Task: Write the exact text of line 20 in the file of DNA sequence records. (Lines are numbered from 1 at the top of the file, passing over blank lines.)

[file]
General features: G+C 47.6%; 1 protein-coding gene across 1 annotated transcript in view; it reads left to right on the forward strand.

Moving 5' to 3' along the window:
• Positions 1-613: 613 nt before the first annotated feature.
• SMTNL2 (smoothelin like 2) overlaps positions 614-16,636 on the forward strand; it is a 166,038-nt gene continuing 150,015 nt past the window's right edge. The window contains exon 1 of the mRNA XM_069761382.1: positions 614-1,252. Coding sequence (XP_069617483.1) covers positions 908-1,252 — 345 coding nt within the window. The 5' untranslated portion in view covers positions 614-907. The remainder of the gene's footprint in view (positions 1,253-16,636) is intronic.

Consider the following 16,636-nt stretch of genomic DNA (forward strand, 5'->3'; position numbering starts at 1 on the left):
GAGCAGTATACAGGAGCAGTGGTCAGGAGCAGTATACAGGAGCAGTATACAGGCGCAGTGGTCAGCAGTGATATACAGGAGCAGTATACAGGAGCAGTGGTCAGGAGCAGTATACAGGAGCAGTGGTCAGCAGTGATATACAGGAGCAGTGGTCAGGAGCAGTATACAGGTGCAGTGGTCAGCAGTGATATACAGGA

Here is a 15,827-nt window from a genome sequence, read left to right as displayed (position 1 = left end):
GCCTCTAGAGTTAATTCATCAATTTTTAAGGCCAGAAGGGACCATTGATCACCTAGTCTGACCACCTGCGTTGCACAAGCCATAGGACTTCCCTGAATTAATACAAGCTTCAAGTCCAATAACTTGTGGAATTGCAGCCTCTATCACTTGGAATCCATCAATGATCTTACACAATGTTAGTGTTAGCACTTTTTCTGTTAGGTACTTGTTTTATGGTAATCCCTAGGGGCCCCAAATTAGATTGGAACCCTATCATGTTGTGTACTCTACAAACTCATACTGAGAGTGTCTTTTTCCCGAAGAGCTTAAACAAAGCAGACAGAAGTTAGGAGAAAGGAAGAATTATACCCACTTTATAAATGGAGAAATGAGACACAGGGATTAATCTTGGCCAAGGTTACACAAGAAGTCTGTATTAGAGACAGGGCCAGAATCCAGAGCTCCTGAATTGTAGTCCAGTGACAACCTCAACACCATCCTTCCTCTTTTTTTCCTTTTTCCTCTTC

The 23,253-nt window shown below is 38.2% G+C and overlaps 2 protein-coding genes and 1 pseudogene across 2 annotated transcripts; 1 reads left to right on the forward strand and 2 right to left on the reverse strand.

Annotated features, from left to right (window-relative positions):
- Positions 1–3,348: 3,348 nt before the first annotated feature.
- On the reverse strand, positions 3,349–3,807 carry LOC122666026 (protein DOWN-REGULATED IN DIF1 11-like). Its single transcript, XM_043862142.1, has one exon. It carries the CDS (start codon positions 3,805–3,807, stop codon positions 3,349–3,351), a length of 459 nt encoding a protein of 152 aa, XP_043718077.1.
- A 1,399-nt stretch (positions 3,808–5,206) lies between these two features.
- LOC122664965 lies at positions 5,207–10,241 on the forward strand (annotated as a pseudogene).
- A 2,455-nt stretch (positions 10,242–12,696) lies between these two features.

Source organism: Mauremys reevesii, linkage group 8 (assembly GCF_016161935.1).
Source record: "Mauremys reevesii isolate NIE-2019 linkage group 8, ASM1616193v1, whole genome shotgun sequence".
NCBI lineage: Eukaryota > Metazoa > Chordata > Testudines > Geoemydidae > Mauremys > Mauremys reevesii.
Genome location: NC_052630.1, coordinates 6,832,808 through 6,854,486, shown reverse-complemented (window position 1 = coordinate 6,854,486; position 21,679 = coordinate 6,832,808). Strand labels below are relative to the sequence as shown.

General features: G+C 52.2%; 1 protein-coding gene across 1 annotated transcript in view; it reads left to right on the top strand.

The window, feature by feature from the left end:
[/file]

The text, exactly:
General features: G+C 52.2%; 1 protein-coding gene across 1 annotated transcript in view; it reads left to right on the top strand.